State Farm looking to raise insurance rates in California again. See how it may affect your policy

A homeowner in a fire-prone area said because insurance rates have gone up so much in her neighborhood, some people are opting to live in their home without homeowners insurance. 

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Just a few months after announcing that it would discontinue over 72,000 home policies across California, State Farm Insurance is seeking permission from the state government to increase insurance rates as much as 50%.

The largest insurer in California sought to raise homeowners' insurance policies by 30%, condo policies by 36% and renters' policies by 52%, according to its filing to the state Department of Insurance. 

“Rate changes are driven by increased costs and risk and are necessary for State Farm General to deliver on the promises the Company makes every day to its customers,” the company said in a statement. “We continue to look for ways to maintain competitive rates and help our customers manage their risk.”

While climate risk and increasing concerns about potential wildfires were some of the reasons behind the latest request, State Farm may be trying to nudge the state of California to keep up with inflation, a consumer advocate said.

“Part of the issue is insurers are claiming they haven't received fast enough rate increases from the Department of Insurance,” Joel Laucher with United Policyholder, a non-profit group, said. “And there are several complications there that probably resulted in some slowdowns of approvals.”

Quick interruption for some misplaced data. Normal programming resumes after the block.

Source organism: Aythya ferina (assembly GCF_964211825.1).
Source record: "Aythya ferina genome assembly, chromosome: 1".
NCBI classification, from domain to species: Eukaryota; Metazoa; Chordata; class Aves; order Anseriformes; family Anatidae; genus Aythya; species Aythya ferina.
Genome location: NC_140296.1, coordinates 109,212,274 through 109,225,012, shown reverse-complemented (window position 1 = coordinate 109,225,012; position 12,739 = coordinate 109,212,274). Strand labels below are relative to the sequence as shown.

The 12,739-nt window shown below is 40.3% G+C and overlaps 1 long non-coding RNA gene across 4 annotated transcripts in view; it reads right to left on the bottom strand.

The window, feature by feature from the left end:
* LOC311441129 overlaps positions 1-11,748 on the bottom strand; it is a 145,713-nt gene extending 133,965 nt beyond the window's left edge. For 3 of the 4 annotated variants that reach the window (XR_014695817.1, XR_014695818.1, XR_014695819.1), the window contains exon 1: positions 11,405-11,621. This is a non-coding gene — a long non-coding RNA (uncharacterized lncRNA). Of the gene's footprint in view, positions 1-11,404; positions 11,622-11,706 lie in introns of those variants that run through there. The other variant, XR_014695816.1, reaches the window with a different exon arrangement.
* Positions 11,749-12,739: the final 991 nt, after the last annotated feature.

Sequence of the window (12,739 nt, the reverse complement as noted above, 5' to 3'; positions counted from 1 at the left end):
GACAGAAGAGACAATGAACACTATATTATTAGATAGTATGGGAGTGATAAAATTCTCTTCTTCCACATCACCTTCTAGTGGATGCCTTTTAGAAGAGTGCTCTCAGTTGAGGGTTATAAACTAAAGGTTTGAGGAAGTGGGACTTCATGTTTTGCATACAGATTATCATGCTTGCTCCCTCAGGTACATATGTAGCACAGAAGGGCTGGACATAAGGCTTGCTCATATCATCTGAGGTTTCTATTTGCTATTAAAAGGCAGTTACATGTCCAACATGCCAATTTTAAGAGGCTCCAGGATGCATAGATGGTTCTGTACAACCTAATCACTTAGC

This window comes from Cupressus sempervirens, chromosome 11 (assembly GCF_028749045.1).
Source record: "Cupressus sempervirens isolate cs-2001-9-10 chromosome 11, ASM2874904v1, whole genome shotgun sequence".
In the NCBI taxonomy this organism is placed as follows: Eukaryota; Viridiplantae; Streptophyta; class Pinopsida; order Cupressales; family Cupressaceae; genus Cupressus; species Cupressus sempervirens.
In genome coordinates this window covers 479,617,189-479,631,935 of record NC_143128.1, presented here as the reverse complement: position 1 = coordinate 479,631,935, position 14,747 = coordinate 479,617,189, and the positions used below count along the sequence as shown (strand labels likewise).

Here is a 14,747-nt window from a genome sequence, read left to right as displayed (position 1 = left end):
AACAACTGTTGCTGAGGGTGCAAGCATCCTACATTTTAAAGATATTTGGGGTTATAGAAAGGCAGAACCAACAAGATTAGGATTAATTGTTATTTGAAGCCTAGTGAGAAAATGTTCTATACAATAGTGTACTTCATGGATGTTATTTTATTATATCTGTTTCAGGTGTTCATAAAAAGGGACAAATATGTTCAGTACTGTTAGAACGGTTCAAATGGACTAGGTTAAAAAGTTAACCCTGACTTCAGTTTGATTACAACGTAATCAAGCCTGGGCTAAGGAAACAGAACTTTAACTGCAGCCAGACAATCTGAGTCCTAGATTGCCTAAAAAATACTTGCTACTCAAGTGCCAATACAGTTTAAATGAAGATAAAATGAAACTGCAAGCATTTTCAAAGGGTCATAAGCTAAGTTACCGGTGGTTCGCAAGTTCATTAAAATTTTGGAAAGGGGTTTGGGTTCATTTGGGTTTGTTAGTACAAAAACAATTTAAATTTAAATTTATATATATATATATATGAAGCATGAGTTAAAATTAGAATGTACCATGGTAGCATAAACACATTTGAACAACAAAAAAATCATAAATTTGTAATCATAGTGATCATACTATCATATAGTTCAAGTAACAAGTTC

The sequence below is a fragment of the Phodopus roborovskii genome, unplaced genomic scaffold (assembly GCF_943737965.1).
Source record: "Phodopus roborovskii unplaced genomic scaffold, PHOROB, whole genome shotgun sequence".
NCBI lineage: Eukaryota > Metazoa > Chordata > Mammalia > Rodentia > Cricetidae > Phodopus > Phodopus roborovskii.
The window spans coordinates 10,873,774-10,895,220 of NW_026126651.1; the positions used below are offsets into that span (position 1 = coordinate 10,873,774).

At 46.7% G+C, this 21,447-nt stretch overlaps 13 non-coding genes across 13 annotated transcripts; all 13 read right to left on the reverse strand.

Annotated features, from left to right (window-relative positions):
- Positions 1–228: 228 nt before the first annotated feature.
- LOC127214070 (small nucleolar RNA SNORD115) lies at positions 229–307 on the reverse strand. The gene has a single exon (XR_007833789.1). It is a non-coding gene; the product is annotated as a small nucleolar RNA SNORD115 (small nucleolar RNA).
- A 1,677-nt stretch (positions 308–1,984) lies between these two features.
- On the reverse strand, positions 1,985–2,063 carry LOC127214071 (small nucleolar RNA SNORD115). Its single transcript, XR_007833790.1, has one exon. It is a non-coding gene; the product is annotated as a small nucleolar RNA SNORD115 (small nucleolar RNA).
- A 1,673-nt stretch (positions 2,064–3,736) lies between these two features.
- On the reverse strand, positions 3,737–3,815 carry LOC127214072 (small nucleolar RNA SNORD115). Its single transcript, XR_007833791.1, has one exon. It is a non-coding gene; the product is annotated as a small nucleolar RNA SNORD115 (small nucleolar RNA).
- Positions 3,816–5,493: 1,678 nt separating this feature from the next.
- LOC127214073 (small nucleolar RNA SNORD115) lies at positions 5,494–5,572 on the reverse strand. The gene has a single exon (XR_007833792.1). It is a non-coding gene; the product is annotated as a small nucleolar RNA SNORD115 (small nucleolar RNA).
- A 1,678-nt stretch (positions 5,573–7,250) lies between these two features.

Even for homeowners who are insured by other companies, their bills have seen a huge spike in recent months. 

That includes Susanne Solimann, who said she fought to keep her insurance policy after the company threatened to drop her, claiming that the tree hanging over her roof as well as bushes next to her Glendale home posed a risk. 

“It’s really stressful. Something has to be done because I worry about what I’m going to do in five or 10 years,” said Solimann, adding her insurance rates went up by a couple hundred dollars even after she spent several thousand dollars to get the vegetation cleared to keep her insurance. 

“I’m not going to work forever, and what if I can’t afford my homeowner insurance policy? There are people that are making the choice to live without insurance, which we’re in California, anything can happen.”

State Farm’s rate increases still need to be approved by the California Department of Insurance, which could take several months.

Consumer advocates recommend people try and work with their insurance companies for ways to save or shop around to other companies if it gets too expensive.

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